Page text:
Queen Consort Camilla won't have to curtsy ever again in just three months' time – and here's why.
It has been a period of dramatic change for the Royal Family following Queen Elizabeth II's passing on September 8, 2022.
Several members of The Firm have already been allocated new titles or roles, for example with Prince William and Kate Middleton becoming Prince and Princess of Wales.
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The transition period will come to an official end at King Charles' coronation on May 6, and it won't just be titles that will have changed.
There have also been tweaks to the traditions of bows and curtsies.
His status as monarch means all family members should bow or curtsy to King Charles and, with Camilla as his Queen Consort and known as Her Majesty, the likes of William, Kate, Prince Harry and Meghan Markle would be expected to bow or curtsy to her too.
This also means that Camilla is no longer required to curtsy to anyone in the Royal Family – although Hello! reports she will still carry out the gesture when greeting foreign monarchs as it is an age-old mark of respect for royal women to do so.
Before the death of the late Queen, royals were often seen bowing or curtsying to her in public at events such as Christmas Day, Easter or Royal Ascot.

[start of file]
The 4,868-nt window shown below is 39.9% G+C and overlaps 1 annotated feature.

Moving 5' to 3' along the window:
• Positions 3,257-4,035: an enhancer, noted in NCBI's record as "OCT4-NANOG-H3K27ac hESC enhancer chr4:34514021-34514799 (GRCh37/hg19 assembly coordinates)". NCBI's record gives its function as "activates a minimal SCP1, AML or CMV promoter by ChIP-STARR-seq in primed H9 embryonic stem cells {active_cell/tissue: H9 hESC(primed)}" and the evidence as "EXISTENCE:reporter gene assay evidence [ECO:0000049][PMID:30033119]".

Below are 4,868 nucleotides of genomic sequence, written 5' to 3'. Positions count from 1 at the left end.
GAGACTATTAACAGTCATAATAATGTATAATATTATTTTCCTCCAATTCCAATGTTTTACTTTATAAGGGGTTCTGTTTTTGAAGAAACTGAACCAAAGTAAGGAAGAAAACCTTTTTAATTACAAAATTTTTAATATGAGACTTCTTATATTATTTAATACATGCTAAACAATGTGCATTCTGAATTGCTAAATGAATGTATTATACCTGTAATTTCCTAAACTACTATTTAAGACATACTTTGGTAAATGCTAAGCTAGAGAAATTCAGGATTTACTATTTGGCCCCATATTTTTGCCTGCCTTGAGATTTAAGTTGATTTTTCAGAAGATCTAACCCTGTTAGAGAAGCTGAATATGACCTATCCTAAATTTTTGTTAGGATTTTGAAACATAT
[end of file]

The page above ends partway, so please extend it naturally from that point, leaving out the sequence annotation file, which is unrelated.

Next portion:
Both Kate and Meghan gave deep curtsies to the late Queen when greeting her on their respective wedding days in 2011 and 2018.
If royals don't perform the gesture, it was probably because they had seen the monarch earlier in the day and had been formally greeted in private.
Meanwhile, when it comes to members of the public meeting royals, the official Royal Family website points out that there are "no obligatory codes" when greeting a royal but that "many people wish to observe the traditional forms".
It advises that for men, this is a neck bow "from the head only" and for women, it is a "small curtsy" – although the site points out other people simply "shake hands in the usual way".
When greeting the King or Queen Consort, the correct formal address is "Your Majesty" and subsequently "Sir" for the King or "Ma'am" pronounced so it rhymes with jam for the Queen.
The website adds: "For male members of the Royal Family the same rules apply, with the title used in the first instance being 'Your Royal Highness' and subsequently 'Sir'.
"For other female members of the Royal Family, the first address is conventionally 'Your Royal Highness' and subsequently 'Ma'am'."
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